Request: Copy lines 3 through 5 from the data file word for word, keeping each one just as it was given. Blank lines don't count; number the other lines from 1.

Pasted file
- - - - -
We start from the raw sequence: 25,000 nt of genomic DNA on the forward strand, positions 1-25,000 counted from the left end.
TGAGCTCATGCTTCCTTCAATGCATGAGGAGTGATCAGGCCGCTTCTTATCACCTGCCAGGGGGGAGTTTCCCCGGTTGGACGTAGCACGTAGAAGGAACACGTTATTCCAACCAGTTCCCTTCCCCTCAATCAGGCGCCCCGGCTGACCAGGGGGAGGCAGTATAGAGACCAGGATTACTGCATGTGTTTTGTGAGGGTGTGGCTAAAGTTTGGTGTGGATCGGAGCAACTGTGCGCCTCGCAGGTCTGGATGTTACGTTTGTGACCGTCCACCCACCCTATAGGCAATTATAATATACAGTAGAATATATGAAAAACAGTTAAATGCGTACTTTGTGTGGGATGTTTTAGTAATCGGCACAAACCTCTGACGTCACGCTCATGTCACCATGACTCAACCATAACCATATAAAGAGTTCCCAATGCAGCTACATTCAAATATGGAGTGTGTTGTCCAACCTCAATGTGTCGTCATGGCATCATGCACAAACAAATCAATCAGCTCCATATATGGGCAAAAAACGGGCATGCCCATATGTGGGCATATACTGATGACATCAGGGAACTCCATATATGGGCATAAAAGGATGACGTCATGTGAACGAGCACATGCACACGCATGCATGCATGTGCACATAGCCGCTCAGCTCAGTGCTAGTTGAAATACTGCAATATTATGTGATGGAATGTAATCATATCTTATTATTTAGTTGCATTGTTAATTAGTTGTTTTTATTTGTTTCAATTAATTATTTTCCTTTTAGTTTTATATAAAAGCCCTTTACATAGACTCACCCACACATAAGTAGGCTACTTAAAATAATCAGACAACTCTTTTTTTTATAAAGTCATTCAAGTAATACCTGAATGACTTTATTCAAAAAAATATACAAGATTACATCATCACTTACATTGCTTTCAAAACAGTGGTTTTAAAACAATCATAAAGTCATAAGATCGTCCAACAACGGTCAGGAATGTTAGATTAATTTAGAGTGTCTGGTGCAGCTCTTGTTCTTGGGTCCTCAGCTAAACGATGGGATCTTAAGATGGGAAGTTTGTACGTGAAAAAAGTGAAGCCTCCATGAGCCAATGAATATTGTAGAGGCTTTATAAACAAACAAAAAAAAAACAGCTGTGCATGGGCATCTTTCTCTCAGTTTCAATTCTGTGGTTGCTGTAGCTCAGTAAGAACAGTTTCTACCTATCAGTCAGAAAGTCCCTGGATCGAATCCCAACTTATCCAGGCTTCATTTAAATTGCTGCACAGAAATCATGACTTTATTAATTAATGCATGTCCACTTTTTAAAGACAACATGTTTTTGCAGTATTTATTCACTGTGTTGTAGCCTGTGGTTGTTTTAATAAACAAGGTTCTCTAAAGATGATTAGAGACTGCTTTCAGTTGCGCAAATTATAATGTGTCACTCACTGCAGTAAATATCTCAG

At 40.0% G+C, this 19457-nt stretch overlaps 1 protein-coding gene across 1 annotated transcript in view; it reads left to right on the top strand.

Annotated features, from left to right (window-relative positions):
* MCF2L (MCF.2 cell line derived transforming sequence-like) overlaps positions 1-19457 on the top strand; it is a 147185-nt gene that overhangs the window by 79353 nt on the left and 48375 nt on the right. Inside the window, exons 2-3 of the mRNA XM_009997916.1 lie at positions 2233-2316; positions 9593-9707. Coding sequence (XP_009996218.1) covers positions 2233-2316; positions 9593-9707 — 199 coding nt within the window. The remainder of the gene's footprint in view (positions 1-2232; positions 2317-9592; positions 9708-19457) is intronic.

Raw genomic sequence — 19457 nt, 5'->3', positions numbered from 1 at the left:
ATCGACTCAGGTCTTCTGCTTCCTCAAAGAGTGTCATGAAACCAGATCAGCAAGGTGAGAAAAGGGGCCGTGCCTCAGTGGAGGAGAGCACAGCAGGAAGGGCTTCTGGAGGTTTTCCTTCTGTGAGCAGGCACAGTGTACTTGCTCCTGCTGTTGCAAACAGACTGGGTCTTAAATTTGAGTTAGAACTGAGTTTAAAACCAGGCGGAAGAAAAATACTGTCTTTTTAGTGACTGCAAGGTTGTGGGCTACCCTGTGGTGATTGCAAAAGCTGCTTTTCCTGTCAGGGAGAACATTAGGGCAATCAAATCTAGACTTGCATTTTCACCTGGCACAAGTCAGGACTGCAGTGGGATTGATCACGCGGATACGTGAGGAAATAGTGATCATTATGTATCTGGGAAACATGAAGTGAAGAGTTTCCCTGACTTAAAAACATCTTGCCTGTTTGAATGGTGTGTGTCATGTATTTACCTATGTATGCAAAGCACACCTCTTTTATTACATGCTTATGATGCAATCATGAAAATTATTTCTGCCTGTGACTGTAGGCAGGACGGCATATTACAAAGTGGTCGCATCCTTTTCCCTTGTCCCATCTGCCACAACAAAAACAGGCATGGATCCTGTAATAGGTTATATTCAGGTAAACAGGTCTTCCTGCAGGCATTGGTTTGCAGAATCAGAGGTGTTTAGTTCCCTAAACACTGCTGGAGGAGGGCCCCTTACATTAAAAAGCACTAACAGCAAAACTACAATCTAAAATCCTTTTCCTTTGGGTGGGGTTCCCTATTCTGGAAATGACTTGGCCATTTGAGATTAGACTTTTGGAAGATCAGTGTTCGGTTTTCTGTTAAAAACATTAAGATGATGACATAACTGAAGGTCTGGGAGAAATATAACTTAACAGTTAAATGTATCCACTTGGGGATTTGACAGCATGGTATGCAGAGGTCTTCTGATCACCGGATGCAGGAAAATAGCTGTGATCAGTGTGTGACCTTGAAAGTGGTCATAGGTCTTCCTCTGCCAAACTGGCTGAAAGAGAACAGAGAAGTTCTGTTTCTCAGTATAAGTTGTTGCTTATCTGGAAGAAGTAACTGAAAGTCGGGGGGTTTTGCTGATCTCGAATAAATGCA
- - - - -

At 40.0% G+C, this 19457-nt stretch overlaps 1 protein-coding gene across 1 annotated transcript in view; it reads left to right on the top strand.

Annotated features, from left to right (window-relative positions):
* MCF2L (MCF.2 cell line derived transforming sequence-like) overlaps positions 1-19457 on the top strand; it is a 147185-nt gene that overhangs the window by 79353 nt on the left and 48375 nt on the right. Inside the window, exons 2-3 of the mRNA XM_009997916.1 lie at positions 2233-2316; positions 9593-9707. Coding sequence (XP_009996218.1) covers positions 2233-2316; positions 9593-9707 — 199 coding nt within the window. The remainder of the gene's footprint in view (positions 1-2232; positions 2317-9592; positions 9708-19457) is intronic.